Both the unsinkable boats project and the paper bridge project are in my first book, 50 STEM Labs. The following volumes in the series have similar, as well as different, labs to challenge students. For other subjects, my 50 Learning Labs Series takes a more activity-based approach to teaching, instead of focusing entirely on STEM.
Generally, all of the several hundred labs I’ve made for STEM/STEAM and other subjects are designed to give basic guidelines and a list of materials and rules. Students use those to discover their own ways to achieve the goal(s) given. I try to keep materials costs really low by using readily-available materials from home and school, or by having students scavenge around to see what they can come up with. It puts some of the burden on students for making these projects happen, but they can also be done inexpensively at home for homeschoolers or for parents who just want to challenge their children. I hear a lot of great things from gifted teachers!
The final thing I’d like to say about these projects is how they build upon one another. You can do a whole line of similar tower builds, bridge builds, or flying project builds, which make for great thematic units. Rather than gloss over a topic, you can really go into depth with it, and learn from past experiences. The more you do, the more engineering and critical thinking experiences you have to draw upon to meet your next mission.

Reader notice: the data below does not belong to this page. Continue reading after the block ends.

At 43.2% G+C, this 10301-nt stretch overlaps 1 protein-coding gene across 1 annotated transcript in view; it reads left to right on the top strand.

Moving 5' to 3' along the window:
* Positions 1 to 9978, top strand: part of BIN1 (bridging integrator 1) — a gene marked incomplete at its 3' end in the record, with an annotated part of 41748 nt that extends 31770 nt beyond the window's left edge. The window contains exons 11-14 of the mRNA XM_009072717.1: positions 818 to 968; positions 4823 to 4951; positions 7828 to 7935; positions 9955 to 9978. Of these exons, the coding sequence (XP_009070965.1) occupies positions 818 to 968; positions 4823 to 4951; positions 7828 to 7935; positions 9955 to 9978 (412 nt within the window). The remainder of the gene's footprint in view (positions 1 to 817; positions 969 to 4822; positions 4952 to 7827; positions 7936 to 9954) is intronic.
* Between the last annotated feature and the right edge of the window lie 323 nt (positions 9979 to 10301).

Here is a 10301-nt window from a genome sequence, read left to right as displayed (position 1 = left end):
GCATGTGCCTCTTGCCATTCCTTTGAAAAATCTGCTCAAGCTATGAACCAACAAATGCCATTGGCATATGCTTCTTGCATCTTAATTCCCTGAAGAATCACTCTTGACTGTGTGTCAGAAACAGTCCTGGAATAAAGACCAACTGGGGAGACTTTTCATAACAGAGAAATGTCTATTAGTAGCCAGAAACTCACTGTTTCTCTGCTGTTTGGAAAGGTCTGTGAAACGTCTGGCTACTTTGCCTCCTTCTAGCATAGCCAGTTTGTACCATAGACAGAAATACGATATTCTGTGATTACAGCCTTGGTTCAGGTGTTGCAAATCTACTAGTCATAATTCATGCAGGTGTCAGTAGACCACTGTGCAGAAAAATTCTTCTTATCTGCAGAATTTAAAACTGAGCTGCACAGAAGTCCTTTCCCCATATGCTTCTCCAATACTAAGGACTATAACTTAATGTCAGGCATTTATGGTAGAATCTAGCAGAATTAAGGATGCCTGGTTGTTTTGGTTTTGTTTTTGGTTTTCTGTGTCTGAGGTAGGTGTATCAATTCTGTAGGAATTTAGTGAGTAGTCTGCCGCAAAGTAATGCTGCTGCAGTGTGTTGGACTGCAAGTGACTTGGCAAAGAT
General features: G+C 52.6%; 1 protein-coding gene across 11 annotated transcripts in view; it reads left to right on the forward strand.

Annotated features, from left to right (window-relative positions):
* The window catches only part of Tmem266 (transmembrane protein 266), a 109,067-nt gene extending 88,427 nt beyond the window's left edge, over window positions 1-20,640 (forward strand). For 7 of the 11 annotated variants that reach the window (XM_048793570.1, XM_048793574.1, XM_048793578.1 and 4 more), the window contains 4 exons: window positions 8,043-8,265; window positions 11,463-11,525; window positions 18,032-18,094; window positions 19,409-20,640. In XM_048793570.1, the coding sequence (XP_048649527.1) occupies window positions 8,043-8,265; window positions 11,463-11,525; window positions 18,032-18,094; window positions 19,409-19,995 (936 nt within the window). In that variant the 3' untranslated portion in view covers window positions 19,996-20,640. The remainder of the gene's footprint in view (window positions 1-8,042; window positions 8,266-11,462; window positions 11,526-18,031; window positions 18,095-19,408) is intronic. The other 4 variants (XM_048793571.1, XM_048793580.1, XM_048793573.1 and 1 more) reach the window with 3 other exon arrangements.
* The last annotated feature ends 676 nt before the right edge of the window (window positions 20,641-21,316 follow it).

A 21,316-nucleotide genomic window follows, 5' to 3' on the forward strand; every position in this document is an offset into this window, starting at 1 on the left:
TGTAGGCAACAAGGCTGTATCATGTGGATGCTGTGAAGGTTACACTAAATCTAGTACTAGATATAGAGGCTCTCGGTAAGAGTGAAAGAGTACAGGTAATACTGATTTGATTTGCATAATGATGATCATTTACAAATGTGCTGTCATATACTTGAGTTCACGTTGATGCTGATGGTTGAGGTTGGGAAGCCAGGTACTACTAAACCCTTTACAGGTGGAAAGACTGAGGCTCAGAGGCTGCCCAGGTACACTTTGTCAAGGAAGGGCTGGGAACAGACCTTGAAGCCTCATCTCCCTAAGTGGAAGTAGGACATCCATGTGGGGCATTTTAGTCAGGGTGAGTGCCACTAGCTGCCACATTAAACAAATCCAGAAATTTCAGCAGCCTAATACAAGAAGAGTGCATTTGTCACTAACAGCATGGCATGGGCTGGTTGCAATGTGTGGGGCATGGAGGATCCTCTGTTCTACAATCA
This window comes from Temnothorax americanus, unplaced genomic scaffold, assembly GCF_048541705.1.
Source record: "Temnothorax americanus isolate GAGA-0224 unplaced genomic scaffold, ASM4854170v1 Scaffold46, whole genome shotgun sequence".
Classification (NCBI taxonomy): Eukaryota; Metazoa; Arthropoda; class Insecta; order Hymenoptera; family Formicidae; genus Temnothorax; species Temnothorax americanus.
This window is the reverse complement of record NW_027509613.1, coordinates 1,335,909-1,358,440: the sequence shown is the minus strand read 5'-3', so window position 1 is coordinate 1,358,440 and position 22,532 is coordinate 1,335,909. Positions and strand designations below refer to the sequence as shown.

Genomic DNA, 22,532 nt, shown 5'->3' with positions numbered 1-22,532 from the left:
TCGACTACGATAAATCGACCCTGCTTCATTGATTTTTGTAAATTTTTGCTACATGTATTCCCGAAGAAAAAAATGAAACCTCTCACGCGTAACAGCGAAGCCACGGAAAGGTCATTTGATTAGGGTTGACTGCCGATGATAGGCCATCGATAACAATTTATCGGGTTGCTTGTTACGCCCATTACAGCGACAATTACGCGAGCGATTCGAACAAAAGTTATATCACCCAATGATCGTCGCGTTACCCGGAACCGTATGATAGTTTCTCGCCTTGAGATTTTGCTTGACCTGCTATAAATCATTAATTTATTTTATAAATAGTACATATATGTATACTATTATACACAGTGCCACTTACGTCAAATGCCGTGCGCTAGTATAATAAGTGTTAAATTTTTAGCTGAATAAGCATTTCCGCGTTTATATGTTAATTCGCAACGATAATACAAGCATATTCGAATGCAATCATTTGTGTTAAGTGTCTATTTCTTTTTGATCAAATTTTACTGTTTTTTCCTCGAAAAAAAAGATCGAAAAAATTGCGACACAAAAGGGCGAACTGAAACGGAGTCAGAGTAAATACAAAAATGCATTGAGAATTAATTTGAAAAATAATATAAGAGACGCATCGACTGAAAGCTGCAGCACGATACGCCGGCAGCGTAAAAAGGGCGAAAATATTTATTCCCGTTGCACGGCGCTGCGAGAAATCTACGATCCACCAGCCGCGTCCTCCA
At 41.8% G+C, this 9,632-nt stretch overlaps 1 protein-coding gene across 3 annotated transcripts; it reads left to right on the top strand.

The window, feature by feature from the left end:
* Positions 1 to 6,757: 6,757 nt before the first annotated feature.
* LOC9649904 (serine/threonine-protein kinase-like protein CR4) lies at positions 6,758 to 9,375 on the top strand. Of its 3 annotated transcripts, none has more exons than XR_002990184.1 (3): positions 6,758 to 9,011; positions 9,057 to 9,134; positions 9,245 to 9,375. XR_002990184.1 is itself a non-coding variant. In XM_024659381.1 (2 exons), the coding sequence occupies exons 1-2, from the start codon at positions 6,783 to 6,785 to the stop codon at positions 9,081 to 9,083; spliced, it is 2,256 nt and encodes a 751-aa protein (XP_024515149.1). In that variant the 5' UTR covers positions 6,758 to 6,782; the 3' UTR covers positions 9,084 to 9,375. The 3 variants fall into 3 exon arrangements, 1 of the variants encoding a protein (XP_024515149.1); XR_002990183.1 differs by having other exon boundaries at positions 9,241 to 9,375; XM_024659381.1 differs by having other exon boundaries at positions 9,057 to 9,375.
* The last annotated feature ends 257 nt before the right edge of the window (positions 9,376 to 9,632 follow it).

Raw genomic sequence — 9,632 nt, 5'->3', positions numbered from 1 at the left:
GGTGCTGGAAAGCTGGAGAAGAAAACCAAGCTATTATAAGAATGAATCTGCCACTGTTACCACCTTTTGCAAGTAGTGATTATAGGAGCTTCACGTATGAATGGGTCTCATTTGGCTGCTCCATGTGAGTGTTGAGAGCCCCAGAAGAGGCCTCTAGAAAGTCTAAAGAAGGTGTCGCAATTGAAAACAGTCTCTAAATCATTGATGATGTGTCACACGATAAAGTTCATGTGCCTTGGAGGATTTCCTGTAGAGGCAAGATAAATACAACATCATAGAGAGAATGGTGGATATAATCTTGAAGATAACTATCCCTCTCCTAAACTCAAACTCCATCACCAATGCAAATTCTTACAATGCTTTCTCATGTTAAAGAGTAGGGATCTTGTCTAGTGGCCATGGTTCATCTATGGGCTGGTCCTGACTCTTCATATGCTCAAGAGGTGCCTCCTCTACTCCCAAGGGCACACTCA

Raised in a mixture of parochial and public schools, Andrew received his teaching degree in 2004 from St. Petersburg College, FL. He immediately went overseas and taught English in South Korea for nearly three years, which is actually where he met his wife. After that, they returned to Florida. He taught in three different area schools to date. During that time, he became nominated several times for Teacher of the Year in Lee County, and was a finalist once. Andrew always taught math, social studies, and science. He loves doing projects and discovering things, and hopes that his enthusiasm helps lead students to discoveries of their own.
He has recently finished two years working online for HaveFunTeaching.com. Andrew recently started publishing some of his educational materials under his own company, MediaStream Press (mediastreampress.com) and also went back into the classroom to teach STEM and Engineering full time.Teaching provides Andrew with endless ideas for making lessons and activities and is also a profession that he finds to be thoroughly enjoyable. He still writes in the evenings, on weekends, and during vacations. He would love to be at home writing full time to allow for more time with his wife and two daughters. His youngest is a newborn, but he hopes she enjoys doing activities and experiments as much as his eldest, who is already quite a little scientist at age 4!
For Further Exploration:
Paper Bridges Projects and Ideas in Scientific American